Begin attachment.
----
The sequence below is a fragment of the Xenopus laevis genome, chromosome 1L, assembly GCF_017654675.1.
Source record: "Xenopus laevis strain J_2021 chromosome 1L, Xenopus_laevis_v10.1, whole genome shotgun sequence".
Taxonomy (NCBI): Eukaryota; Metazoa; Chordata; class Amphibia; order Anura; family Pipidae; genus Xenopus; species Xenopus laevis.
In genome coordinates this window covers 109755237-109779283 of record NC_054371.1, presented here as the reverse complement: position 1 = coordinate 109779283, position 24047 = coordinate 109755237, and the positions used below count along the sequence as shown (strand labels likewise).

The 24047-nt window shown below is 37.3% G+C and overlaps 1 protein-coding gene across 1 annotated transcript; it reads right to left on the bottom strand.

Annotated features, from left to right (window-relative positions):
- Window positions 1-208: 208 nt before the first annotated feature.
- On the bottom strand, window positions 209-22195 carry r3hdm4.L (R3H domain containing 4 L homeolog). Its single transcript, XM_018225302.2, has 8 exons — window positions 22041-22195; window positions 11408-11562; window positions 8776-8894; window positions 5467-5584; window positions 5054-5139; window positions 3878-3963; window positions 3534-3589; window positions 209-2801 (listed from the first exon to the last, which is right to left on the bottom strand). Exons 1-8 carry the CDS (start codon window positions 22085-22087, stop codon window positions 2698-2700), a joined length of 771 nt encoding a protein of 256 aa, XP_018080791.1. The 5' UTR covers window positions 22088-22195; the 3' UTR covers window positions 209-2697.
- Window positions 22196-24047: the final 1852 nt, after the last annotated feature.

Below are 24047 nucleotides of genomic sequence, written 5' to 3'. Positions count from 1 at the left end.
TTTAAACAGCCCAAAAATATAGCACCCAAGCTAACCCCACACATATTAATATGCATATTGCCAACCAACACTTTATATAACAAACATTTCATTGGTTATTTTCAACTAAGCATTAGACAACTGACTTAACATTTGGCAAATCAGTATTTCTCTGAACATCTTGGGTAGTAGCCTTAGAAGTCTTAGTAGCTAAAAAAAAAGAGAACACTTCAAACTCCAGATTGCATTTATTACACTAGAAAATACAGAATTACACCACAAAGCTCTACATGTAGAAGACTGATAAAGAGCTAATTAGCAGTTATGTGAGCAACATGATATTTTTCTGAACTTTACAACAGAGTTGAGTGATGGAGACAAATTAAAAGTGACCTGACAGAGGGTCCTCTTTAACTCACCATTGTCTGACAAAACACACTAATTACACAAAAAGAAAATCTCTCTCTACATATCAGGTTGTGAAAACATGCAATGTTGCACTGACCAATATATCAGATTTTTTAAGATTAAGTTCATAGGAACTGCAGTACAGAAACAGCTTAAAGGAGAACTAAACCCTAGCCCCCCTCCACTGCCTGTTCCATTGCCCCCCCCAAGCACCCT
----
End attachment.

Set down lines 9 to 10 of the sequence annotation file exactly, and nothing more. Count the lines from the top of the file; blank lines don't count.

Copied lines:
- Window positions 22196-24047: the final 1852 nt, after the last annotated feature.

Below are 24047 nucleotides of genomic sequence, written 5' to 3'. Positions count from 1 at the left end.